Joanna Coker, psychologist, relationship expert and Clinical Director of LCC, discusses her involvement in ‘Married at First Sight’ the new documentary series from Channel 4 .
As humans we are naturally curious about others and their motivations and behaviours. This curiosity has in recent years led to reality TV shows being an increasingly popular genre. People love to watch shows such as “Big Brother House”, and marvel at the antics of those who participate. However, behind the scenes we must remember these are real people and there can be negative consequences to appearing on TV for the participants as well as positive ones.
The new channel 4 show “Married at First Sight” could be seen as a case in point. Couples are paired by science and then marry having never met, naturally there has been an amount of shock and outrage at these headlines. However, behind the scenes this has been a long and rigorous process with a great deal of time and effort given to ethical considerations and the care and welfare of both Participants and the Panel. At all times this was about a serious issue in contemporary society and documenting this. We, the panel, CPL (the production company) and Channel 4, looked for participants who met our strict ethical criteria, who were not interested in being on TV, but who wanted to share their experience of love and dating with us. None of them received any benefit, all were committed, wanted to tell their story and find a long-term partner.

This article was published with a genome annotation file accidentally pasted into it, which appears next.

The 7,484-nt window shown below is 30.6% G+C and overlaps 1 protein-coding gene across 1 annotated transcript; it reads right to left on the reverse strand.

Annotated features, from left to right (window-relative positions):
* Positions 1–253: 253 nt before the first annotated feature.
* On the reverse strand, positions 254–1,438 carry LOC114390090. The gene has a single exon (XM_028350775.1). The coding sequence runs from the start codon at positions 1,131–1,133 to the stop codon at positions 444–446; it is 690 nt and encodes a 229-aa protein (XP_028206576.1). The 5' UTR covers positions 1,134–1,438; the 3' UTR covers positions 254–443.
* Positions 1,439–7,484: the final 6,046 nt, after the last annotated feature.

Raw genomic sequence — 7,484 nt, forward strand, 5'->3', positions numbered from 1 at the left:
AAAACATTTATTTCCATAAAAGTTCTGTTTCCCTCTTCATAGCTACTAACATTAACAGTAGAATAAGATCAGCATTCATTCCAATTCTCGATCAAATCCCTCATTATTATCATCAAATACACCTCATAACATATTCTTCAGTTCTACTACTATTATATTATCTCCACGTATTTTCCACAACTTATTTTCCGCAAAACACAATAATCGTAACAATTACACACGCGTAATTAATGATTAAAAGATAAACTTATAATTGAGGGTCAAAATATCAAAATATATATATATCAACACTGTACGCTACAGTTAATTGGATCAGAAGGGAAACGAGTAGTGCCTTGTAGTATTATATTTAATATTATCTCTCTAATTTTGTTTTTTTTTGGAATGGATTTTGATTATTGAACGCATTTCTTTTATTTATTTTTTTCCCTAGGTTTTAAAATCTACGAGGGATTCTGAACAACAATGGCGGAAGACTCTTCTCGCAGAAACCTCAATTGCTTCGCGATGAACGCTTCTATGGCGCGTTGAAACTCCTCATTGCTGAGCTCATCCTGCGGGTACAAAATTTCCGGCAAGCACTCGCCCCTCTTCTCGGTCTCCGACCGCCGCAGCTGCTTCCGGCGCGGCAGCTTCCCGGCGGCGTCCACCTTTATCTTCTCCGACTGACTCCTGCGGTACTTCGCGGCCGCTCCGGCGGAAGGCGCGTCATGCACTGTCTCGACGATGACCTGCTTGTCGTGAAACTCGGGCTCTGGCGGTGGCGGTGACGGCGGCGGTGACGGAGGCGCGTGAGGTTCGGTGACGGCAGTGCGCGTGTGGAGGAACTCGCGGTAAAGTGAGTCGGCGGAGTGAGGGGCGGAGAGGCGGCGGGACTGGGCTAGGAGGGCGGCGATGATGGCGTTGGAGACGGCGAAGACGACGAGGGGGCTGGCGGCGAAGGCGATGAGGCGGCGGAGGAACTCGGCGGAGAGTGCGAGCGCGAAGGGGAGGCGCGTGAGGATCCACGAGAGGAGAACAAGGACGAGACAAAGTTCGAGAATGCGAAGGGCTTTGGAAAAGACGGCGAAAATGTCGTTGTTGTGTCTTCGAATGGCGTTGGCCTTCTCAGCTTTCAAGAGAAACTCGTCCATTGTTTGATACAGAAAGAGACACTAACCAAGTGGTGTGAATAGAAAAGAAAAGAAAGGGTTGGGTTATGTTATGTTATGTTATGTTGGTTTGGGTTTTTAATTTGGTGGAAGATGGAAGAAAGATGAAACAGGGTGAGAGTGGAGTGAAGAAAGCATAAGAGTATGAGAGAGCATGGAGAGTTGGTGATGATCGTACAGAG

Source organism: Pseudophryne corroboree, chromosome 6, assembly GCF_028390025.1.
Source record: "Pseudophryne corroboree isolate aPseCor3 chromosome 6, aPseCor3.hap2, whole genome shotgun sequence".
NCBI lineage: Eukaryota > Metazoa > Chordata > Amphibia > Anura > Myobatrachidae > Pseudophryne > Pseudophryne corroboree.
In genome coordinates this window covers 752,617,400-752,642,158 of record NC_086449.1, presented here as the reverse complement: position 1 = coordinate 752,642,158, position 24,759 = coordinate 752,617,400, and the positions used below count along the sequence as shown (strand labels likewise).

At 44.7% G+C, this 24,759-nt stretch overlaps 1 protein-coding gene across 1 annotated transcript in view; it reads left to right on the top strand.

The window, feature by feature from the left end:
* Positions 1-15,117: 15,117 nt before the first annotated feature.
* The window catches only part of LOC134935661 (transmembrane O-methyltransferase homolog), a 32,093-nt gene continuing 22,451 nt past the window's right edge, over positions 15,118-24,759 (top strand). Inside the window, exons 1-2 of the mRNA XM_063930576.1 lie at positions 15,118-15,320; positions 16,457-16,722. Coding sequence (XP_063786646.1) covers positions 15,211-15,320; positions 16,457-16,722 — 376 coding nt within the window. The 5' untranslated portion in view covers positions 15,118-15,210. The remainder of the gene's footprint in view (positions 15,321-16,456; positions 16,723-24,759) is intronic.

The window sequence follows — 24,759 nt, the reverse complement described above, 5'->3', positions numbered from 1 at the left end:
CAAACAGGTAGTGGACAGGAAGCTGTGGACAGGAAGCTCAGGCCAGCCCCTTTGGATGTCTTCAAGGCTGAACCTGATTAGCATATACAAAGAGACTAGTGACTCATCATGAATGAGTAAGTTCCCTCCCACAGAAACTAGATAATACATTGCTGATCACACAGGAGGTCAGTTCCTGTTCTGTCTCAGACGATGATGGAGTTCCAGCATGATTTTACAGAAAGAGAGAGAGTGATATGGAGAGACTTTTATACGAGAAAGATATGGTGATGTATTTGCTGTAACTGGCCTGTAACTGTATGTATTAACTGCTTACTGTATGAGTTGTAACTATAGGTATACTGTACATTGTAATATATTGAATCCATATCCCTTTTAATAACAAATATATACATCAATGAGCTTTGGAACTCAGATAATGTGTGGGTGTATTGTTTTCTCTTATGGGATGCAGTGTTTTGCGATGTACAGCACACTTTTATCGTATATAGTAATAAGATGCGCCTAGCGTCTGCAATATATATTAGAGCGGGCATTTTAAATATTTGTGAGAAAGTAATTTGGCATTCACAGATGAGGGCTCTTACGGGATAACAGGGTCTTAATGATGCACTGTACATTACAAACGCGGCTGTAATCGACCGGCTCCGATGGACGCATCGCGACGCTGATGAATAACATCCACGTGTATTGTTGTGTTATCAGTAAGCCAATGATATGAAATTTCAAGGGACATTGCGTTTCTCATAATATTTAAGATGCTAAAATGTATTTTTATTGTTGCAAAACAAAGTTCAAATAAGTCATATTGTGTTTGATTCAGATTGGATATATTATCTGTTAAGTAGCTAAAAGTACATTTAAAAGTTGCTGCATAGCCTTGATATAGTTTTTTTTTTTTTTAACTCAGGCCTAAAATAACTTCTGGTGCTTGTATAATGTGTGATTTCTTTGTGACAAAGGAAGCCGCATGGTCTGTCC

What we have created together is I feel a socio-documentary that informs us and, I hope, makes us stop and think about the toxic environment that relationships exist in, in contemporary Britain. This is my story of my participation in the panel of Married at First Sight.